16-WEEK MARATHON PLAN
KEY EASY Keep the pace conversational. HILLS + STRIDES Log the distance on a hilly course, or do repeats – maintaining a comfortable effort – between 2km of warm- up and cool- down. Finish with six approximately 100- metre pick- ups ( strides), gradually accelerating to about 5- K effort, holding it for five to 10 seconds, and gradually decelerating. Recover fully (walking) between each.
XT Easy-effort, low-impact cardio workouts like swimming, cycling, or pool running – just enough to get blood circulating ( 30 to 60 minutes). Totally optional. LONG Maintain a conversational pace. STRAIGHTS/CURVES + DRILLS Warm up with 3km of jogging to a track, followed by dynamic stretches: leg swings (side to side and front to back), walking lunges, high knees, and butt-kicks – 10 reps of each on each side. Then do four laps, surging on the straights ( between 5-K and 2-K pace) and recovering on the curves. Cool down with 3km. TRACK 400s and 1600s Warm up with 3km of jogging to a track, followed by dynamic stretches and a few strides. Run the 400s at approximately 5-K pace and recover with 200 metres of jogging. Run the 1600m repeats at approximately 10-K pace with a 400-metre jog between. Cool down with 3km (400s) / 1 600m (1600s). UP-TEMPO Warm up with 2km. Then run each 2km a bit faster, working your way up to between marathon and half-marathon pace for the final 2km to 3km. YASSO 800s Warm up with 2km of jogging to a track, followed by dynamic stretches and a few strides. Run each rep in your goal marathon time (eg, for a 4:00.00 marathon, run each rep in 4.00; for 4:30.00, hit 4.30), and recover with 400 metres of jogging. Cool down with 2km.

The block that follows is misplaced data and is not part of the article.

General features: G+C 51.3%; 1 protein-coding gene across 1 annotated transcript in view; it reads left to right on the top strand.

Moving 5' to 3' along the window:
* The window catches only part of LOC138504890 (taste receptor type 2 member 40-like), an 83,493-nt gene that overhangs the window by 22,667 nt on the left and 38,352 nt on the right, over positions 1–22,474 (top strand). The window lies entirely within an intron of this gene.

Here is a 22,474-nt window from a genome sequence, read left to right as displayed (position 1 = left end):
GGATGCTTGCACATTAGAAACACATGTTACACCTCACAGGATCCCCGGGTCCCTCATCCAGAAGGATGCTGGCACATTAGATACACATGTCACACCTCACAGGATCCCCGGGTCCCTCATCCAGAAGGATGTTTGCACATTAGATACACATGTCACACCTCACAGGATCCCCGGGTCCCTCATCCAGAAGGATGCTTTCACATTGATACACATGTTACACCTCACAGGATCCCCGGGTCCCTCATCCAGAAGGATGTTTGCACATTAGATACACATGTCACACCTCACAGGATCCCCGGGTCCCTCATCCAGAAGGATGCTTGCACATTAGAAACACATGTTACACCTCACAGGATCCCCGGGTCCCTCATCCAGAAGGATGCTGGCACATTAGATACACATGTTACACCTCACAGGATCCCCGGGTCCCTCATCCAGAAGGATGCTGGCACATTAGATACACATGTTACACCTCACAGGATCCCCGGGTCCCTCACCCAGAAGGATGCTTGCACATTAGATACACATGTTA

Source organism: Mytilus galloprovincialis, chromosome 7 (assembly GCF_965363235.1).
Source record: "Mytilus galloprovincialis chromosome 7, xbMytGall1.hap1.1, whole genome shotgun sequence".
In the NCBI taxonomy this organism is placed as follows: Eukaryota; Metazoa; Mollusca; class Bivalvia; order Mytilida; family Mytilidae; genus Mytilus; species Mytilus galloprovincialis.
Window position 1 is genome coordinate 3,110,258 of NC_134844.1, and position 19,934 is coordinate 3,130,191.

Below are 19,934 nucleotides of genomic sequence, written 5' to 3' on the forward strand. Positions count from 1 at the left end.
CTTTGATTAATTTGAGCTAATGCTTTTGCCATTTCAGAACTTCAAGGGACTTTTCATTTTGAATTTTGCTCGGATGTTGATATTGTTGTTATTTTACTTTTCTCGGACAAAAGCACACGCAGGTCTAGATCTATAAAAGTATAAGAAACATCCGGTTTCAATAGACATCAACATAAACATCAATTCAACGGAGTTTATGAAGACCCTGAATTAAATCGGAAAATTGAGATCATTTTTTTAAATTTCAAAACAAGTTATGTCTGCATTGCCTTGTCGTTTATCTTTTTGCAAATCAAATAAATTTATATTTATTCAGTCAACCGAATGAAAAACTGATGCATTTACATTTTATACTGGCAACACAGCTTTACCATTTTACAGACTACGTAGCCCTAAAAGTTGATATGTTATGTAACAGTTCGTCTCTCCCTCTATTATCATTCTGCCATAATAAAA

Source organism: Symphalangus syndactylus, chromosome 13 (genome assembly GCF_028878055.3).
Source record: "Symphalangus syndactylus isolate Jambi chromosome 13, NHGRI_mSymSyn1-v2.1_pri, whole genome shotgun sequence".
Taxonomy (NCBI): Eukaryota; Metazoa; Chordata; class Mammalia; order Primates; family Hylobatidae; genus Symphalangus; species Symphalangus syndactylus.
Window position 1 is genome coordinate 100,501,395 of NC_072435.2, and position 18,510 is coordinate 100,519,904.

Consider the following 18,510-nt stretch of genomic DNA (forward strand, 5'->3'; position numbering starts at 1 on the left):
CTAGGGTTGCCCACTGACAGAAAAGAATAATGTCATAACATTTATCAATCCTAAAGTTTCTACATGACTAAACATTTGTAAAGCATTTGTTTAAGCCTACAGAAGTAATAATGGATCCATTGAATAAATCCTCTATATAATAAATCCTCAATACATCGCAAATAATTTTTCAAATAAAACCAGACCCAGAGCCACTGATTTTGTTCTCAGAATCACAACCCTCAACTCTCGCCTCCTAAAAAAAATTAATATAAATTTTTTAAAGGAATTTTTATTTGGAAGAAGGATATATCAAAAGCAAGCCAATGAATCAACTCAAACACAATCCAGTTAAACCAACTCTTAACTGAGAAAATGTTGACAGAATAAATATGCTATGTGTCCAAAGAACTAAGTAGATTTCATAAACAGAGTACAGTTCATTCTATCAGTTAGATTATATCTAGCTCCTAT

HALF MARATHON Warm up with 5km of easy jogging. Spend the first 5km of the race easing into goal marathon pace, then maintain it for the final 15km.
Block out at least one day of complete rest each week – Sunday is good if you like running long on Saturdays. Simplify your decision-making and save mental energy by designating a speedwork day (‘Track Tuesday’), a long-run day, and a rest day – and sticking to them most weeks. Sustaining (and then gradually increasing) a tough pace requires you to avoid ‘freak-out moments’ and have a calm conversation in your mind. A tune-up race is a good place to test out what you’ll wear and eat on race day – and to practise reframing your nerves as excitement.